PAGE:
Every now and then people ask us if it’s really worthwhile to go into the Food and Beverage business. We examine the factors that will help you decide the answers for yourself.
The Nature of the Industry
I caught up with a friend for dinner recently and he casually mentioned to me how fortunate I am to be in the food industry. “Why’s that?” I probed. My friend replied, “Well, a certain publicly listed oil and gas company recently collapsed. The spillover has costed plenty of people in this sector their jobs. Whereas in your industry, it’s never that badly affected by the economy.”
My friend is right. People always have to eat. Economy downturns doesn’t mean people eat any less. We just change our consumption patterns. Smart business owners anticipate change and strive on. Slower ones roll with the punches.
Risk versus Rewards Analysis
When comparing investment options, our own case studies of our clients places most F&B projects as worthwhile picks. Lower intrinsic risk relative to other investment options means adding these projects to the overall investment portfolio will balance out the overall risk profile.
We don’t, however, recommend entering the food industry with the mentality of making quick and high profits. It’s an arena where brands which provide genuine value stand the test of time. That’s why as far as possible, we advocate joint ventures and partnerships where at least one partner has a strong background in the food and beverage industry. For the same reasons, we offer expansion support services to help our corporate clients kickstart the entire process and matchmake them to the correct partners if required.
Which brings us to our next point.
There are Unicorns to be Groomed.
Unicorns. It’s what every angel investor dreams of discovering, and every entrepreneur fantasises about taming. The way we see it, unicorn startups in the food industry are a different breed, requiring very hands-on nurturing.
The local Singaporean market is much more competitive relative to other markets. For this reason, brands disciplined in this competitive local market acquire strong finesse to innovate and succeed internationally. BreadTalk has been the poster child of glowing international success for Singaporean brands for at least a decade, and has in fact been toted as one of Asian Gen Y’s favourite brands. Established around the same time as BreadTalk, but lesser in public light, Suki Group’s mastery of the local market has placed quite a few successful joint ventures under its belt too.
Consider also slightly smaller establishments like Joe & Dough and Awfully Chocolate which have also grasped the formula to their own success and scaled up consistently.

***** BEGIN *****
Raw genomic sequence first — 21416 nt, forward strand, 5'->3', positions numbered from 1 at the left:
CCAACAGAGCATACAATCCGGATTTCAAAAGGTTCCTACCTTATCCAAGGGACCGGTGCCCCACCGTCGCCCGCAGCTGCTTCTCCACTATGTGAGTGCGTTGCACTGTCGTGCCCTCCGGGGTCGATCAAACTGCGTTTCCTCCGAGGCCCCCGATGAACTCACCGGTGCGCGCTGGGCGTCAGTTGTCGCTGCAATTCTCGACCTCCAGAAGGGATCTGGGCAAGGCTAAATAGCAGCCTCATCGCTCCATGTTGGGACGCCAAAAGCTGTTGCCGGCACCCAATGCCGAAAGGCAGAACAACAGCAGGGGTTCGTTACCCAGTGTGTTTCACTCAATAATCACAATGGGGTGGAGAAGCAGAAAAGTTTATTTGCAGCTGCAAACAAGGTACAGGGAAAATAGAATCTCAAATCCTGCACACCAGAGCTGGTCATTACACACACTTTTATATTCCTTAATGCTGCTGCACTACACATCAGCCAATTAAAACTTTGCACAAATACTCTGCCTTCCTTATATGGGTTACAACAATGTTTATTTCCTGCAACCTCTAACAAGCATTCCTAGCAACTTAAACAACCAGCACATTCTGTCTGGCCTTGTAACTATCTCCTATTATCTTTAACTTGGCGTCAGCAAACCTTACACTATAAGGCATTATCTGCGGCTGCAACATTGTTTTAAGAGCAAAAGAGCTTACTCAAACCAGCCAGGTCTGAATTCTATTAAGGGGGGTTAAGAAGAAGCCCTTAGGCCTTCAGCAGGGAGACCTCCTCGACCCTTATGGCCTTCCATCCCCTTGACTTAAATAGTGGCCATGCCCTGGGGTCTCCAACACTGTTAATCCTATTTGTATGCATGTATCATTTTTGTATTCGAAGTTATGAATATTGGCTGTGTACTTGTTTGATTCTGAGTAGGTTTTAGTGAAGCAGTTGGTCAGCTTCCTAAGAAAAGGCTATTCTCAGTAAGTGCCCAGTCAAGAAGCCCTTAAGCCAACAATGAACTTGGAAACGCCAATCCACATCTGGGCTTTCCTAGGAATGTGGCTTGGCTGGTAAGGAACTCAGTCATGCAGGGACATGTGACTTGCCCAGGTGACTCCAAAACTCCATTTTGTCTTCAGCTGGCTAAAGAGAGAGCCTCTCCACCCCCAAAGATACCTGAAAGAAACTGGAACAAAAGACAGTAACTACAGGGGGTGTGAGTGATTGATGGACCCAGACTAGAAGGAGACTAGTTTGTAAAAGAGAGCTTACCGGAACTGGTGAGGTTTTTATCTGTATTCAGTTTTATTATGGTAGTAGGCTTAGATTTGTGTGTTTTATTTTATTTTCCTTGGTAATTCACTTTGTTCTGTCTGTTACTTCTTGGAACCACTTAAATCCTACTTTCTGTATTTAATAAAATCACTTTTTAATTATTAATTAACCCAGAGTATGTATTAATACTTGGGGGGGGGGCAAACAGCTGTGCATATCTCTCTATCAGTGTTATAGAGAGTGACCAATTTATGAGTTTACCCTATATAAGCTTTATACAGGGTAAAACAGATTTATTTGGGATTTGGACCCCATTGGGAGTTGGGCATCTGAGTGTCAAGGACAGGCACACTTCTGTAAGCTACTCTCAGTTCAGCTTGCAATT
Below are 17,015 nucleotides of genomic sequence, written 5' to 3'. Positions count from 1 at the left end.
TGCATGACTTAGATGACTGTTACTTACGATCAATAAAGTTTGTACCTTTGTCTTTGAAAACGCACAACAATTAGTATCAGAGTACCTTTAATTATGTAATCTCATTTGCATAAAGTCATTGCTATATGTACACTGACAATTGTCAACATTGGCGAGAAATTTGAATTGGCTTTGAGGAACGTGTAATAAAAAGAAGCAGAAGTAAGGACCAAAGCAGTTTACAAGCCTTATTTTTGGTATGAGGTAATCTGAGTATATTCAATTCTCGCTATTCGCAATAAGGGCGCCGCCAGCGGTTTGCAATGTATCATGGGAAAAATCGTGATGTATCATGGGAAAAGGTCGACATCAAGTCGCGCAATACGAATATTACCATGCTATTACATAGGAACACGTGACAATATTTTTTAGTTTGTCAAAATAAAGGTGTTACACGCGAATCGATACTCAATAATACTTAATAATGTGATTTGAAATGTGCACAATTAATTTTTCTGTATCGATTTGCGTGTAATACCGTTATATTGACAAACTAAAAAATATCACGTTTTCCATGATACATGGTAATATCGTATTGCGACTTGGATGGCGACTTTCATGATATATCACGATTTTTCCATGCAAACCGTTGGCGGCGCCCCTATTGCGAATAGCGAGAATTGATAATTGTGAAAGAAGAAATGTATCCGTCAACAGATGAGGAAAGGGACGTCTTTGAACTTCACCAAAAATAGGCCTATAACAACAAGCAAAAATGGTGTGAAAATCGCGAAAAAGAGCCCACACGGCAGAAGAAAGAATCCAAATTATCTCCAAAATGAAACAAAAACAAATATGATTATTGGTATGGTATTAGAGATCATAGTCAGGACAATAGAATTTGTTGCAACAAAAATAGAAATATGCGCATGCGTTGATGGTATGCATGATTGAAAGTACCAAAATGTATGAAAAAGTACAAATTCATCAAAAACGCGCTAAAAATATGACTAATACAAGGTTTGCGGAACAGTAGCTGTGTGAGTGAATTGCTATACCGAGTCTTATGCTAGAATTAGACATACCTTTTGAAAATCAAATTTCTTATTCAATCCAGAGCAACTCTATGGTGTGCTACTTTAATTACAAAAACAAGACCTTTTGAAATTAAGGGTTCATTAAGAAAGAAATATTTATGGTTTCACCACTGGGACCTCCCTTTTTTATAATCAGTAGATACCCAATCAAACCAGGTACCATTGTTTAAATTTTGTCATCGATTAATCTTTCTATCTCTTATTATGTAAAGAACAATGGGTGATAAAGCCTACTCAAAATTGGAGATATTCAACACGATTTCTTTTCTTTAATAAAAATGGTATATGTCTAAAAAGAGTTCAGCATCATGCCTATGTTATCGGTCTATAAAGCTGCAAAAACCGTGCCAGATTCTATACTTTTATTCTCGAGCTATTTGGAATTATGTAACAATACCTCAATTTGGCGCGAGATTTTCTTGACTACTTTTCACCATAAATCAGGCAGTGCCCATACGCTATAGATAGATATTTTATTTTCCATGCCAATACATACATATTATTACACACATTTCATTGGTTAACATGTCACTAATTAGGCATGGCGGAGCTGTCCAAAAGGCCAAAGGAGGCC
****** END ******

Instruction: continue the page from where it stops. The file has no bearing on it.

Now let’s shed some light on our recently Michelin-crowned Singaporean hawkers, Tai Hwa Pork Noodle and Hawker Chan. Local brands that have toiled hard now have an equal chance to make a splash overseas as Hong Kong brands Mak’s Noodle or Kam’s Roast. With recognition comes room for growth. We find it’s a smart move for Mr Chan to partner with Hersing Culinary. As equal share partners, Hersing Culinary complements Mr Chan’s culinary expertise with their own experience and expertise in running Tim Ho Wan’s brand in the Asia-Pacific region.
More Hands-on Approach
From hoteliers to restaurant entrepreneurs, some of our clients and investors choose to take the reins themselves, while others hire trustworthy and skilled project managers.
“I micromanage you until I trust you.” – Mark Cuban.
This means investment success is hinged on the business acumen of the management. It is much less resigned to destiny and market forces.
The journey of a food business is pretty straightforward, with its own challenges. Due diligence consists of setting business prospectus, proper financial modelling, and human resource planning. What we find as the key piece of this puzzle is the Operational Frameworks, which determines the entire layout of the business in concrete terms. When done right, it provides investors and partners the clarity and vision of how the business functions.
Our scope of work has led us from doing up standalone kiosks to retrofitting entire central kitchens. Journeying with fellow business owners, we often find that the real challenge lies in being excellent and consistent down the years, as the company grow and adapt.
Thankfully, we’ve always managed to stay ahead of market trends through the years.
Likewise, we ensure our clients and investors do so too.